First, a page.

“Sharing your children, your boyfriend, the inside of your home, perhaps about your mental health or other illness struggles, family stuff – all of that performs better on social media. Anything that is very intimate and relatable, and that other people can identify with. The things that used to work – keeping it impersonal and just showing your outfits, like we used to do – don’t really work any more. That’s something that anyone with a large social media following will be able to see: which posts generate higher engagement.” By design, social media algorithms reward the type of disclosure that invites parasociality. In the digital age, many creators’ livelihoods depend on that ever elusive and highly sought after metric of “engagement”, prompting them to offer up an access-all-areas pass to their lives – and the politics of personal disclosure are especially fraught for women.
“I think there is something about women in [media] roles, where they are expected to share more of themselves,” McDonald suggests. Though she acknowledges that she and Andrews have freely chosen to share personal stories with their audiences, there’s no denying that there’s an expectation of women in the public eye to maintain a level of accessibility as part of their actual work, engaging in correspondence with their fans and sharing intimate details about their lives. “No decision exists in a vacuum. We’re making that decision for a reason,” McDonald adds, and her co-host concurs. “At some point along the line, I internalised this belief that if I have a platform, I must expose the most traumatic sides of my life to help other people,” says Andrews. “And for some reason I don’t see that being the case for the men around me.”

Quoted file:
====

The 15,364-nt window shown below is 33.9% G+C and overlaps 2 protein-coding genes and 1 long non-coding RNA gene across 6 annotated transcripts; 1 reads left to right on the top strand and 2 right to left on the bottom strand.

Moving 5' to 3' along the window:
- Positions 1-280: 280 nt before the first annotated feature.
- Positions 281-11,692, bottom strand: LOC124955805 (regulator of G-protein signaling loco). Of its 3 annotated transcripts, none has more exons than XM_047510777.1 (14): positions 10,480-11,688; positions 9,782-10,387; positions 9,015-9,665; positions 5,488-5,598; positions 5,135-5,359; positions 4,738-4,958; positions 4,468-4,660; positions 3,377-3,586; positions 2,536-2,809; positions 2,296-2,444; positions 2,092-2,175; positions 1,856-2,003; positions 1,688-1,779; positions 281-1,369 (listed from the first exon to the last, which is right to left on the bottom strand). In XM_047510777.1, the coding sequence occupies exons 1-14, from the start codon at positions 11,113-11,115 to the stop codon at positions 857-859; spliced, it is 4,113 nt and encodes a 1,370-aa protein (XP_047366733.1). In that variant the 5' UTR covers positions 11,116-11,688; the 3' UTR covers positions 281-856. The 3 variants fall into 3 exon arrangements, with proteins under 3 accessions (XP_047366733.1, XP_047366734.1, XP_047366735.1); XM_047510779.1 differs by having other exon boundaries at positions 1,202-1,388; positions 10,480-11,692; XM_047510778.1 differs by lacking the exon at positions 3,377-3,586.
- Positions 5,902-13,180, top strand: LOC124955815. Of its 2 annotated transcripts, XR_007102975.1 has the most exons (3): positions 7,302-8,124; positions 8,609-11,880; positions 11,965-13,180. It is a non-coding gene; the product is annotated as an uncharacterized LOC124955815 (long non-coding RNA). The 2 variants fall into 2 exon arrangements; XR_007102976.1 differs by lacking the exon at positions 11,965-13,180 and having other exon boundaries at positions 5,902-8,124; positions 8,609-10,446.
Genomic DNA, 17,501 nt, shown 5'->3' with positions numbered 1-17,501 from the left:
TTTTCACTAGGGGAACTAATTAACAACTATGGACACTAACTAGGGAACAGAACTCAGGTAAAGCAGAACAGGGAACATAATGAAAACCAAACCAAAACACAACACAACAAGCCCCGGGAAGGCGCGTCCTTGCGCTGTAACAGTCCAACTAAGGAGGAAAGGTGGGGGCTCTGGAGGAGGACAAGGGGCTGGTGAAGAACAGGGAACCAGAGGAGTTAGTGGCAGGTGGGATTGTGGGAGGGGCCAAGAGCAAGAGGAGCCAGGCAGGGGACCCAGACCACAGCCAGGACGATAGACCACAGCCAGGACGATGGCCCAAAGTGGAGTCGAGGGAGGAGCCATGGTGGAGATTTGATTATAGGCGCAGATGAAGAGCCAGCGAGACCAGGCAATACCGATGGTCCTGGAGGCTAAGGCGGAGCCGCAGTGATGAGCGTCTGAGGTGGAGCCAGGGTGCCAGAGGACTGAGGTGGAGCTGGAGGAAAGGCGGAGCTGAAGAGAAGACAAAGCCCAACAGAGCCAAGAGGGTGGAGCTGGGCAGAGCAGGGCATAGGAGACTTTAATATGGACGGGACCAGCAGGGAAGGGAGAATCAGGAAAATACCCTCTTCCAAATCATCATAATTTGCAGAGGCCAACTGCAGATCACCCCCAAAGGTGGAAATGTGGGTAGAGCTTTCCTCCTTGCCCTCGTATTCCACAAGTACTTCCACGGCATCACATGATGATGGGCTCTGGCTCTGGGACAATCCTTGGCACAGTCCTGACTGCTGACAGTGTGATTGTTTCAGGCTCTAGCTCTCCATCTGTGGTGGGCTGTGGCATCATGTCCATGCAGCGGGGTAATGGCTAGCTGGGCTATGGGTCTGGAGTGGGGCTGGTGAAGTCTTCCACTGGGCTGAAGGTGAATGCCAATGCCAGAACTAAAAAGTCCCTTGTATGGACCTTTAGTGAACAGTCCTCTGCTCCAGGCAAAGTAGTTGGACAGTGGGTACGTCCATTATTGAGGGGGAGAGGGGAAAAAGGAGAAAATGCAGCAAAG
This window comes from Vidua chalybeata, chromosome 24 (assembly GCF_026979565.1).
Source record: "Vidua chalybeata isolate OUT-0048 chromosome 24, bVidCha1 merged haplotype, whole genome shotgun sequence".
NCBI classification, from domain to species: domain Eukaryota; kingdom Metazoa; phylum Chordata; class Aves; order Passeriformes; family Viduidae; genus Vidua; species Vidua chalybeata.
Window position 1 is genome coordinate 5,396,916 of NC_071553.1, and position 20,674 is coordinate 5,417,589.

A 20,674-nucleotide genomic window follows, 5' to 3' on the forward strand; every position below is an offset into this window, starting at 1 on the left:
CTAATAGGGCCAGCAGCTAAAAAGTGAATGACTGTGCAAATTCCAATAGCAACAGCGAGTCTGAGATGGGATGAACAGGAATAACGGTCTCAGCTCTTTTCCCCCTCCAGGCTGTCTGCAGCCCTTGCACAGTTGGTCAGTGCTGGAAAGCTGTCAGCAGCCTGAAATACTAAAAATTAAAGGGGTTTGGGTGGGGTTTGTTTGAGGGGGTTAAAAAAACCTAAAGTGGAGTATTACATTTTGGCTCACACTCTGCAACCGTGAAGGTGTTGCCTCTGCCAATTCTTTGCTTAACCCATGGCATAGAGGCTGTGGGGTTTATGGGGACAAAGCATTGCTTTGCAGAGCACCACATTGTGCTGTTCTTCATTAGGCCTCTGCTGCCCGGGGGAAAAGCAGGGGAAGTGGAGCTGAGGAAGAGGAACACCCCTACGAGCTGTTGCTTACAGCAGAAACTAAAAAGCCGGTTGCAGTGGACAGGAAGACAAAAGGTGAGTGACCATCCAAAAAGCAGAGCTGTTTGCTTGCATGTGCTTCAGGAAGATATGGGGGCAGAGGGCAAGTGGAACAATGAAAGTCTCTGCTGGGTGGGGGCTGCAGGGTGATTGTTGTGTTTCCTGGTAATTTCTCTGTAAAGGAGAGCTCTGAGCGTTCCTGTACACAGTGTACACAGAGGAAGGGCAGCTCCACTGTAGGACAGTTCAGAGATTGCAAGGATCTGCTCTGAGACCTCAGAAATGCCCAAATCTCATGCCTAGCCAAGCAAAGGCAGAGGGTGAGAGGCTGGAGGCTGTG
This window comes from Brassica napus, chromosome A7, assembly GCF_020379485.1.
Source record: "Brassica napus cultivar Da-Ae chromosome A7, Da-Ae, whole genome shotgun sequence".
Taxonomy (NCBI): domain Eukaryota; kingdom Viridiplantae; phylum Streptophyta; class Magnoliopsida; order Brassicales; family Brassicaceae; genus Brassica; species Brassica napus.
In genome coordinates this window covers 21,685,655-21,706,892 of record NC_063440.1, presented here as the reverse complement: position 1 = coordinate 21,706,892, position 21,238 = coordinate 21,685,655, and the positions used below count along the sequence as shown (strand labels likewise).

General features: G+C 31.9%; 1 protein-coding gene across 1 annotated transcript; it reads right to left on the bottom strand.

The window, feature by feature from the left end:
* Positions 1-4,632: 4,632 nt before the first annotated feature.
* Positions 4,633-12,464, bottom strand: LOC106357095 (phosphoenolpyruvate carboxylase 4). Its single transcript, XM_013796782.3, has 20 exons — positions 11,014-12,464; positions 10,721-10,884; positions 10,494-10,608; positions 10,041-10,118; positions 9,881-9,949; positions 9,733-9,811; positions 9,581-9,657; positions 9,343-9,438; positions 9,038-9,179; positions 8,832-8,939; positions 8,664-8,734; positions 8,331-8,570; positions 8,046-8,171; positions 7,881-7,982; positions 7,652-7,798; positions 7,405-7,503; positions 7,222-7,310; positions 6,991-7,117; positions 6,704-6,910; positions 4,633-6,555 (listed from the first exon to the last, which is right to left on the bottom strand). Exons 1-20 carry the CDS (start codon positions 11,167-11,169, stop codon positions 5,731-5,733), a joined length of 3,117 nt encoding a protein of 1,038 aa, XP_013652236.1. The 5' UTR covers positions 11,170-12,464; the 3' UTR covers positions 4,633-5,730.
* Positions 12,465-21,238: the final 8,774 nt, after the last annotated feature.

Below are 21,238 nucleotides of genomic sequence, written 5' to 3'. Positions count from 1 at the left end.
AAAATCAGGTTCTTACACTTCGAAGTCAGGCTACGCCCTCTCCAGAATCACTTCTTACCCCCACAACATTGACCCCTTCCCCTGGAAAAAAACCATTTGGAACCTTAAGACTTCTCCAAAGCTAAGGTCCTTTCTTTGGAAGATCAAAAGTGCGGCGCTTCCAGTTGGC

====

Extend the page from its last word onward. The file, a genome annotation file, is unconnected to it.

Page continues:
That level of intimacy can be a difficult path to retreat from once you’ve embarked on it. “The more you give, the more people expect from you,” Charrière notes. If you occasionally engage with some of your followers, others feel affronted when you don’t respond to them. If you have demonstrated a willingness to share some personal information publicly, people begin to feel entitled to all of it. Gossip forums such as the notorious Tattle Life are rife with amateur detectives sleuthing often deeply personal information about influencers that’s hard to justify as being in the public interest, as per the website’s stated raison d’être.
And yet there is a fear among many creators that publicly commenting on the discomfort of these expectations would risk appearing ungrateful for the audiences that, ultimately, sustain their livelihoods. And perhaps they’re wise to accept these dynamics as merely the cost of doing business, the Faustian pact of creative work wherein audiences’ investment in your personal life often bolsters your professional endeavours. Still, I can’t help but feel a little depressed by that attitude, and the normalisation of trading one’s boundaries for professional success – not to mention the implications for the type of creative work likely to be produced under those circumstances.
Personally, I’m still torn over the right amount to share on social media, mindful of how easily parasocial fandom can tip into overfamiliarity, and of my own tendency towards petulance when it does. These days I flit between sharing the ins and outs of my ongoing flat renovation with all 37,000 of my Instagram followers, and with a more limited “Close Friends” only audience (about 50 people who are, I suspect, bored senseless by my prevarication over nearly identical swatches of white paint). While working on this article, I decided to remove the “Hi friends!” greeting I’d reflexively opened with in a newsletter I was drafting, suddenly conscious of slipping into the cadence often employed by people with sizeable followings when communicating with their audiences (or “communities”, as they are often called). For now I’ve settled on the slightly awkward sounding “Hello there” – though I still sign off my newsletter with an “x”.
It’s a stab at taking a leaf out of McDonald’s playbook, and her assertion that, ultimately, it’s down to creators to manage the situation themselves. She and Andrews neither check nor respond to their DMs as much as they used to, and in the past year have decided to share less information about their private lives on air. “The responsibility is on us to create our own boundaries,” she concludes. “You can’t expect other people to do that for you.”
We Need to Talk About Money by Otegha Uwagba is published by Fourth Estate at £14.99. Buy it for £13.04 at guardianbookshop.com